Mark Martindale
  • Mark Q. Martindale, Ph. D.

  • Current Position:
  • The Whitney Laboratory for Marine Bioscience at the University of Florida
  • Director and Professor of Organismal Biology, Principal Investigator
  • Co-Editor-in-Chief of EvoDevo
  • mqmartin@whitney.ufl.edu
  • ph: (904) 461-4051
  • fax: (904) 461-4052
  • Mark Q. Marindale CV MQM_CV

Research Interests

We are interested in a broad range of problems associated with the cellular, molecular, and evolutionary basis of biological pattern formation. My lab utilizes a variety of molecular and "classical" techniques of microinjection, cell labeling, ablation, and transplantation, to address fundamental problems in developmental biology in a broad phylogenetic context.

My lab is currently focused in three major areas. The first area of interest is to understand the role of the early cleavage program in the segregation of developmental potential in a wide variety of animals which share a mode of embryogenesis known as spiral cleavage (e.g., molluscs, annelids, nemerteans, sipunculids, echiurans, and polyclad flatworms). Of particular interest is the mechanism by which dorsoventral polarity is established in members of different spiralian phyla. We are also interested in understanding the origins and significance of naturally evolved variations in the spiral cleavage program, such as modifications associated with the abandonment of larval development in order to develop directly to a miniature adult form (i.e., direct development). We consistently use intracellular cell lineage labeling and cell ablation techniques in a wide variety of species for many of our experiments.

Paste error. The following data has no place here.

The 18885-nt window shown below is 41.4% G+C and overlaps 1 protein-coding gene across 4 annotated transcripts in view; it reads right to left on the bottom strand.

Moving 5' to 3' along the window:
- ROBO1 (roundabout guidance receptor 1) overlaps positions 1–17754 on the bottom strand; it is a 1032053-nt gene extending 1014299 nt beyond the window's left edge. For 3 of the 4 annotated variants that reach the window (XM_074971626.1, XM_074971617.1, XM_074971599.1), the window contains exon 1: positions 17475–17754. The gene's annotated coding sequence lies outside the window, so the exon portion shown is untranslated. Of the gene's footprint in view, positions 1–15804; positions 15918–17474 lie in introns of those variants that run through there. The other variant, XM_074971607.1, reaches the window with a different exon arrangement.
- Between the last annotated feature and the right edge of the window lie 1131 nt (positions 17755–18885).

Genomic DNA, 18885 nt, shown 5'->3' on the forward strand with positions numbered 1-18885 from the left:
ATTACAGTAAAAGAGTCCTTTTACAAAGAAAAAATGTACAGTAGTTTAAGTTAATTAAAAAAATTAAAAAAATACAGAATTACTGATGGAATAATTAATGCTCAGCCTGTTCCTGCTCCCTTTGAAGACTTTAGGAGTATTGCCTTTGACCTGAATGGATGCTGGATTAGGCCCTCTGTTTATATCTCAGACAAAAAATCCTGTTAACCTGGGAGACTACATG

The second area of interest is gaining an understanding of the relationship between radially symmetrical and bilaterally symmetrical metazoans. Current theory predicts that bilaterians are derived from a radially symmetrical stock, yet there is little evidence for how such a transition might have occurred. For example, what is the relationship of the oral-aboral axis of radially symmetrical forms to the anterior-posterior of bilaterians? How did the dorsoventral axis arise? Is there evidence for the origins of major cleavage patterns in bilaterian development (e.g., spiral and radial cleavage) in radially symmetrical forms? To what degree are the molecular events underlying morphological patterning and cell type specification conserved in this group of animals? We are investigating these and other aspects of early development in representatives of both anthozoan cnidarian and ctenophore embryos.

The third area of focus is to understand the evolution of biological novelties. These include the origins of the "middle" germ layer (mesoderm), the evolution of the nervous system in the Metazoa, and the evolution of unique cell types (cnidocytes, colloblasts, sensory cells, etc.). Many of these studies utilize cnidarians (the starlet sea anemone Nematostella vectensis) and ctenophores (the lobate Mnemiopsis leidyi), both of whose genomes have been sequenced. We continue to developed functional techniques to uncover conserved and novel molecular mechanisms underlying novel cell type formation.